It appears that Elise must have returned to Max Hirsch’s house because he wrote in his last will and testament on November 5, 1941: “My niece Elise Sara Bensinger, widow, née Wertheimer, in Gőppingen, currently living at Spitalstrasse 17, (…)”.
Incidentally, Max Hirsch wanted to leave half of his property to Elise as an inheritance, the other half should have gone to his sister Helene Simon, because according to Nazi ‘laws’, his children who had fled abroad were disqualified from being named his heirs. On December 1, 1941, at the latest, Elise must have had to leave her residence because on that date the house was sold and the sales contract does not list any stipulation that would have allowed her to remain there.
On August 20, 1942, Elise Bensinger had to leave Gőppingen together with 16 other Jewish men and women and was taken on August 22 from Stuttgart to the ghetto concentration camp of Theresienstadt, where she met her uncle Max Hirsch again. It can be assumed that his early horrible death must have affected her deeply. Even though most of the internees of the group from Gőppingen remained in Theresienstadt for the time being, Elise Bensinger, Pauline Geschmay, Rosa Bűhler and Emil Hilb were transported on September 29 of the same year to the extermination camp of Treblinka. But the date on which they were murdered there is not known.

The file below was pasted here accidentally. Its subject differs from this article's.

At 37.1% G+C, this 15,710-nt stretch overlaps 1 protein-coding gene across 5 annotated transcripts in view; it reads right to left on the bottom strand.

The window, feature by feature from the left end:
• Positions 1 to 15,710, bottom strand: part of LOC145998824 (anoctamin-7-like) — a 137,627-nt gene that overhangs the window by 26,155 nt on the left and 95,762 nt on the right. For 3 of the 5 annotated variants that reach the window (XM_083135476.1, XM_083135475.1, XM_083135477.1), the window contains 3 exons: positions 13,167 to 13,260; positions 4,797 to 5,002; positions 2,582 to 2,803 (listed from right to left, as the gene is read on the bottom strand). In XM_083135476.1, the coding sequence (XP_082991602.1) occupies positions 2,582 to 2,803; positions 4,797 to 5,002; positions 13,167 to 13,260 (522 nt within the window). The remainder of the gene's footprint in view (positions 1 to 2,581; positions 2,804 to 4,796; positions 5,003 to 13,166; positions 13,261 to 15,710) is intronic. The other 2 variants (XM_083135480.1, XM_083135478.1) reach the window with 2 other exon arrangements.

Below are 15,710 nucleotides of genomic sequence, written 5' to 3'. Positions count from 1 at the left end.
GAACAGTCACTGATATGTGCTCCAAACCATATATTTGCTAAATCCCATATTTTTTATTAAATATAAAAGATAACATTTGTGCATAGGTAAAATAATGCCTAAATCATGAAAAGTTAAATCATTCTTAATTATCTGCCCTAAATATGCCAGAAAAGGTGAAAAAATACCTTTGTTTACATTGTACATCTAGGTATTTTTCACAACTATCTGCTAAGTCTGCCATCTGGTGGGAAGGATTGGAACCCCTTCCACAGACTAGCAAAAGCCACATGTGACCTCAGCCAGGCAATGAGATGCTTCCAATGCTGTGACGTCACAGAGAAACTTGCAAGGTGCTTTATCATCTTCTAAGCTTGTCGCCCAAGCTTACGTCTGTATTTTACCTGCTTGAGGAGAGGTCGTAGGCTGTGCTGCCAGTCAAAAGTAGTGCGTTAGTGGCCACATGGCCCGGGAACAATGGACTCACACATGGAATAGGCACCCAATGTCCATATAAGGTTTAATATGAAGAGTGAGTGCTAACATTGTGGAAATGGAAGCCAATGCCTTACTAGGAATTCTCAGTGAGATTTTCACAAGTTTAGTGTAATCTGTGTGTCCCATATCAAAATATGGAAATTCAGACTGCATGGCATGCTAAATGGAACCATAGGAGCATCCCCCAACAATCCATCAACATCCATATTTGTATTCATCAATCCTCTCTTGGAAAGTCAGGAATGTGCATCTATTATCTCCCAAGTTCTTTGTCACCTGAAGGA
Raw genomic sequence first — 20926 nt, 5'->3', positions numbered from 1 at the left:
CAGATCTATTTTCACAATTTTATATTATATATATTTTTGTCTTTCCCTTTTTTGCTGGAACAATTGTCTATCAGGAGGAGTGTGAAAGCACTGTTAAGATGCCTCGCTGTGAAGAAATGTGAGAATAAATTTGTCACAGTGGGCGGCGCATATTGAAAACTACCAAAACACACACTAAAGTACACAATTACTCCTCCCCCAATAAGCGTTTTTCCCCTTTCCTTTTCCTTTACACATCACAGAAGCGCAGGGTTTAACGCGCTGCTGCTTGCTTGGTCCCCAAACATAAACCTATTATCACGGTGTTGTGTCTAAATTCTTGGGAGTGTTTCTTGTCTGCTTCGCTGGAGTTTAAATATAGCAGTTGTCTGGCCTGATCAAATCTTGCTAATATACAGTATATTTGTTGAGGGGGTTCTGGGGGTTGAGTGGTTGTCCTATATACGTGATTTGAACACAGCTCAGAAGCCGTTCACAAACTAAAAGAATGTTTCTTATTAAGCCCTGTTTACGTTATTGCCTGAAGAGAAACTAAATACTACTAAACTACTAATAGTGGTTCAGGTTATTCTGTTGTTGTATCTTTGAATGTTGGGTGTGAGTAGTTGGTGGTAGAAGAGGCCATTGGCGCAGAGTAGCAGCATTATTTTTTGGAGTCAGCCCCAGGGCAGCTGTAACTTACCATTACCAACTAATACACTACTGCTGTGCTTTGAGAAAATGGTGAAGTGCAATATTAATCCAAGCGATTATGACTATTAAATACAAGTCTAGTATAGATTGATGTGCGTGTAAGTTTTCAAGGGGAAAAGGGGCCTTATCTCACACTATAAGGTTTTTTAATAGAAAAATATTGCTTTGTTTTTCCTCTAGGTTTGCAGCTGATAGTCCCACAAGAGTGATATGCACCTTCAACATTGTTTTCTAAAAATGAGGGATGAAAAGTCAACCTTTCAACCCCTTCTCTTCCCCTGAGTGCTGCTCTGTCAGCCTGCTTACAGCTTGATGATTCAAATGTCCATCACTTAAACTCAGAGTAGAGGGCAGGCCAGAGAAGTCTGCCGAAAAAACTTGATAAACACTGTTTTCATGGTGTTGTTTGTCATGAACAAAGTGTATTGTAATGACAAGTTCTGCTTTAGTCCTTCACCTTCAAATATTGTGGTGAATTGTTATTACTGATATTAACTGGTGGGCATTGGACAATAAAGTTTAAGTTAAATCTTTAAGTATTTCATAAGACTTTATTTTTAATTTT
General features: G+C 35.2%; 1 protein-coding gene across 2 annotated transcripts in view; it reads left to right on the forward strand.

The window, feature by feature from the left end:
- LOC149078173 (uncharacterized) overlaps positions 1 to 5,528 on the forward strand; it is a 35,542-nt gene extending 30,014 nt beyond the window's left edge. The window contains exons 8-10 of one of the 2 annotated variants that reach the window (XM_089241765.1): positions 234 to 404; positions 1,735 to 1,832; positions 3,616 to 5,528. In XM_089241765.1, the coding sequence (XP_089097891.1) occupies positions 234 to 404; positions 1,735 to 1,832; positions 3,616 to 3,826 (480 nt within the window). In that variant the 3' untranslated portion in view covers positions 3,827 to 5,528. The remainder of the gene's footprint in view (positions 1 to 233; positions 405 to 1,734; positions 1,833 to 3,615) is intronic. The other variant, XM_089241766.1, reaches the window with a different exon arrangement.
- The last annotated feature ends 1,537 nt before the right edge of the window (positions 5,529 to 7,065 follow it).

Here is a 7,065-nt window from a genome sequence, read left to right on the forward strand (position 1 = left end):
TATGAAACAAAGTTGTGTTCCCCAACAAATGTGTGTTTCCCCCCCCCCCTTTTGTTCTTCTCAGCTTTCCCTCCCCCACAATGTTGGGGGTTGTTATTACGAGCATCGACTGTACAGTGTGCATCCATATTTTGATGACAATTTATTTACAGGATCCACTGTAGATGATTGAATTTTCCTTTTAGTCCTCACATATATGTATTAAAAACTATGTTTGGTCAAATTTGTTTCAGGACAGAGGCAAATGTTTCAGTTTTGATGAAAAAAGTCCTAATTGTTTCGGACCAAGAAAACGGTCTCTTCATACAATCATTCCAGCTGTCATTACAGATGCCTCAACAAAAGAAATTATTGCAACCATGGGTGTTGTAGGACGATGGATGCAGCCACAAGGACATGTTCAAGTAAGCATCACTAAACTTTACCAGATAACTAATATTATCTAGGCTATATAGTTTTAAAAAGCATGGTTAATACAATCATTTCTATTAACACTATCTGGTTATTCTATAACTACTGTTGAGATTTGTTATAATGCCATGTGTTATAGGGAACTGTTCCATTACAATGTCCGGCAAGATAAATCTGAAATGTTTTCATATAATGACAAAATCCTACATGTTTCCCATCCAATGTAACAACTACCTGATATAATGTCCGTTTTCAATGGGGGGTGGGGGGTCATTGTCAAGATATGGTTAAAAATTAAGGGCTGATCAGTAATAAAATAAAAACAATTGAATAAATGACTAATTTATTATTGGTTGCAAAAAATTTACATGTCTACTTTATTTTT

Other close members of Elise’s family who also died at the hands of the Nazi murderers or due to the horrible living conditions caused by the Nazis are: her sons Max and Kurt, her daughter-in-law Irma, her uncle by marriage Max Hirsch, and her cousins Elsa Hirsch, Pauline Mendle, née Hirsch, as well as her cousins Hermann Hirsch, Josef Stern and – probably also – Milton Bauland.
On September 19, 2012, Gunter Demnig laid a memorial stone for Elise Bensinger in front of the house at Spitalstrasse 17, which unfortunately has been torn down in the meantime.
(November 24, 2023 kmr / ir)